We initially detected very weak signals for XMRV in 15% of patients with CFS with a set of XMRV primers using real-time PCR, but failed to detect XMRV in patients with idiopathic chronic fatigue, chronic inflammatory disorders, other viral infections, or healthy controls. The difference in frequency of a weak PCR positive signal for XMRV for patients with CFS versus controls was not significant, thus, these results did not indicate a clear relationship between XMRV and CFS. Our repeated failure to isolate and clone XMRV sequences by PCR from the samples that were low positive in the real-time PCR assay, suggests that the low positive signals were false-positive artifacts, rather than contamination with mouse DNA. Tuke et al.  reported that Invitrogen Platinum Taq PCR Master Mix was contaminated with mouse DNA sequences; however, they did not detect murine sequences in Applied Biosystems Taq PCR Master Mix. Since we also used Applied Biosystems Taq PCR master mix for amplication of DNA by real-time PCR, this further supports the likelihood of a false positive signal as an artifact, rather than contamination with XMRV. We were also unable to detect XMRV in patients with CFS using a different set of XMRV primers or in PBMCs activated by PHA and further stimulated with IL-2 to amplify XMRV DNA. These latter results are in contrast to those of Lombardi et al. who found that activation of PBMCs from patients with CFS with PHA induced expression of virus proteins and infectious viral particles , which would be expected to amplify XMRV DNA.
Since the original report of Lombardi et al.  in which XMRV DNA was detected in 67% of CFS patients and 3.7% of controls, there are numerous reports from the United Kingdom [3, 4], the Netherlands , China , Japan [12, 23], and the United States [7–10, 19, 24] that did not detect XMRV DNA in patients with CFS. Reasons postulated for the difference in results include geography of the patients, contamination of samples or reagents with mouse DNA, sequence variation in XMRV, and definitions of CFS.
The blood samples we evaluated were collected from the NIH cohort of CFS patients during 1993-1995 and patients were predominantly from Midwestern and Southern United States, but also included patients from Western and Northeastern United States. Lombardi et al. studied patients from the 2006 to 2008, including some patients identified during an outbreak of CFS in 1984-1988, and their patients came from at least 11 states in various regions of the country [1, 17]. Like our cohort, their patients were from diverse areas of the United States. Prior reports generally have studied more recent patients and most of the patients have been from more restricted locations in the United States or different geographic areas than those of the original report. Our study more closely resembles that of Satterfield et al.  who studied patients from multiple states of the continental United States, whereas other studies have reported patients from a single geographic area of the United States [8–11], two states , or other countries [3–6, 23, 25].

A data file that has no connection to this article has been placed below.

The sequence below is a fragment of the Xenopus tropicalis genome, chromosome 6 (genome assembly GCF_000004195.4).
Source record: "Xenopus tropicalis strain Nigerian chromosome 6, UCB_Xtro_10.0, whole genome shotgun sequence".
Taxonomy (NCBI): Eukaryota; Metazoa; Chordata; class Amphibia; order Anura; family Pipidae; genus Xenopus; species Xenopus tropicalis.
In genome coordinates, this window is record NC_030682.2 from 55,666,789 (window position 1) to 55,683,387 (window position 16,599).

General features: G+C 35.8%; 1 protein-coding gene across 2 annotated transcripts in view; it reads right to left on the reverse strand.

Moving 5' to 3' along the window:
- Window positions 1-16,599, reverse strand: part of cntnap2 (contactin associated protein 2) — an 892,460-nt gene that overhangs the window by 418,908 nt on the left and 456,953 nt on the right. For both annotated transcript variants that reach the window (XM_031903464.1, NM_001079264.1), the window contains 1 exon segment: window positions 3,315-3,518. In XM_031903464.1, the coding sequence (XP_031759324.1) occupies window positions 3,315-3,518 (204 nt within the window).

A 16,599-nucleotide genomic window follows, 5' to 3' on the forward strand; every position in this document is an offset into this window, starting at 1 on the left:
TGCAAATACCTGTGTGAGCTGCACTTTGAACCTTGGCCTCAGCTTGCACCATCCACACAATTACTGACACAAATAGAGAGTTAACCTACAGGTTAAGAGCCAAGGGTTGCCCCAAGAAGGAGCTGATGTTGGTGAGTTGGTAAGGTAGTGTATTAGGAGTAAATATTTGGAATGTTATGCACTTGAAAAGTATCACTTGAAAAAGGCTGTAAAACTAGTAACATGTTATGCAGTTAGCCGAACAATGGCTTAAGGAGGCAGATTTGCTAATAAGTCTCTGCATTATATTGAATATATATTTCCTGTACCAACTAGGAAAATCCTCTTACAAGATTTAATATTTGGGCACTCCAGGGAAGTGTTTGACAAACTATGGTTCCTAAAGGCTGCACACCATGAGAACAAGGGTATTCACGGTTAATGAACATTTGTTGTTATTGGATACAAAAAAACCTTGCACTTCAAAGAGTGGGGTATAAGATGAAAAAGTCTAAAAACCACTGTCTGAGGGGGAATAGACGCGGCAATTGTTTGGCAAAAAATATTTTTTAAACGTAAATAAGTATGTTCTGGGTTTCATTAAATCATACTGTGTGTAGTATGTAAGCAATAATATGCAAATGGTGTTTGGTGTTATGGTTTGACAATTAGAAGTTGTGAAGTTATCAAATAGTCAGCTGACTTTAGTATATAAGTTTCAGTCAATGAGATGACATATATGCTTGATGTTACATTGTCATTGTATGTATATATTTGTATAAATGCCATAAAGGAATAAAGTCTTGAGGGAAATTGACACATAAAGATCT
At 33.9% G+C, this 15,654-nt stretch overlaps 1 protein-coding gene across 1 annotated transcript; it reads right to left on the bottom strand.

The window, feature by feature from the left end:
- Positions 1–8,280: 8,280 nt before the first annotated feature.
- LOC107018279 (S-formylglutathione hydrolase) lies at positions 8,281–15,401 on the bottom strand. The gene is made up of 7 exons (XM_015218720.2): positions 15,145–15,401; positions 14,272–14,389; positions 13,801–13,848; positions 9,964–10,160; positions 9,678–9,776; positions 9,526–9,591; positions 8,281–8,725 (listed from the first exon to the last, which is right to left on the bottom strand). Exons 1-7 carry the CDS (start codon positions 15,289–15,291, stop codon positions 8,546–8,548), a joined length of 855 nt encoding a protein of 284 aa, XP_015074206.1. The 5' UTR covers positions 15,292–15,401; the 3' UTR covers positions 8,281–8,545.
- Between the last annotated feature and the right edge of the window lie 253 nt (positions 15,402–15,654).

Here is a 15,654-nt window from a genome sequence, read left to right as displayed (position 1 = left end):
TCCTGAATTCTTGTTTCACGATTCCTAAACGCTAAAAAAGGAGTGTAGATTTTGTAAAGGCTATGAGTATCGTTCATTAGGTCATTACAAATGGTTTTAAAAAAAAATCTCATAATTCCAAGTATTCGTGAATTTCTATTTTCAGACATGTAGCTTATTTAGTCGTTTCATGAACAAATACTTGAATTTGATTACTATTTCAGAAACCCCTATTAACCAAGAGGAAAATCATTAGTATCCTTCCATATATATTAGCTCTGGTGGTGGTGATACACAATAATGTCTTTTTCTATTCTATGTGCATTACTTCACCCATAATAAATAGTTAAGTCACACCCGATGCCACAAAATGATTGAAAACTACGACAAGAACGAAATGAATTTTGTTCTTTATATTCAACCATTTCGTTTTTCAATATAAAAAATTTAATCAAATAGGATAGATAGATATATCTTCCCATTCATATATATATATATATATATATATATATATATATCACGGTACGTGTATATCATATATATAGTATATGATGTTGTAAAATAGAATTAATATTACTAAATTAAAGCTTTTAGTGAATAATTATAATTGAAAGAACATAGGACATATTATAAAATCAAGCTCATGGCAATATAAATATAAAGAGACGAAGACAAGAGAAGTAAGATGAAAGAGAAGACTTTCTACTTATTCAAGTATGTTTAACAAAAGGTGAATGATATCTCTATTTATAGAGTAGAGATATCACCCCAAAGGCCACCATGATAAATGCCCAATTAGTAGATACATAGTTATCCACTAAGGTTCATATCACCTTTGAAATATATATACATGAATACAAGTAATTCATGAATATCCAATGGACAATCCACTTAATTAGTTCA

Using the nested PCR assay reported by Lo et al. , we detected MLV-related viral DNA in all human samples tested, regardless of whether they were from patients with CFS, inflammatory diseases, or normal controls. Sequence analysis showed that sequences in both CFS and healthy controls aligned with MLV sequences found in mice and reported in patients with CFS or prostate cancer [2, 19, 20]. In contrast, we did not detect MLV-related virus in monkey cell lines. While the nested PCR findings suggest that the human samples were contaminated with mouse DNA, specific testing for mouse genomic DNA (testing for both mouse GAPDH and multi-copy mouse IAP transposons) was negative. In addition, nested PCR of monkey cell DNA did not amplify MLV sequences. Thus, the MLV sequences might be due to contamination during DNA isolation (from the AllPrep DNA/RNA isolation kit), from Platinum Taq (as reported by Tuke et al. , or due to very low levels of MLV related sequences in human DNA. Using other procedures for isolating DNA and PCR, Satterfield et al.  did not detect MLV in CFS patients from 17 states in the United States.
Our serologic analysis by immunoprecipitation of gp70 from XMRV-infected 293T or ferret cells using CFS patient sera and sera from non-CFS control patients did not detect XMRV gp70 specific antibodies in patients with CFS. Our results are consistent with those of Erlwein et al. , Satterfield et al. , Knox et al.  and Shin et al.  who were unable to detect antibody to XMRV in patients with CFS.
Since this work was performed, Paprotka et al  and Knox et al  have shown that XMRV originated sometime between 1993 and 1996 from recombination between two endogenous MLVs during tumor passaging in mice, and that XMRV could not be detected in 43 patients who had previously been reported XMRV positive. Our findings, indicating no definitive evidence linking XMRV with CFS both by PCR and by antibody testing, support those of others that XMRV is not a cause of CFS. Thus, the search must continue for other etiologies for CFS.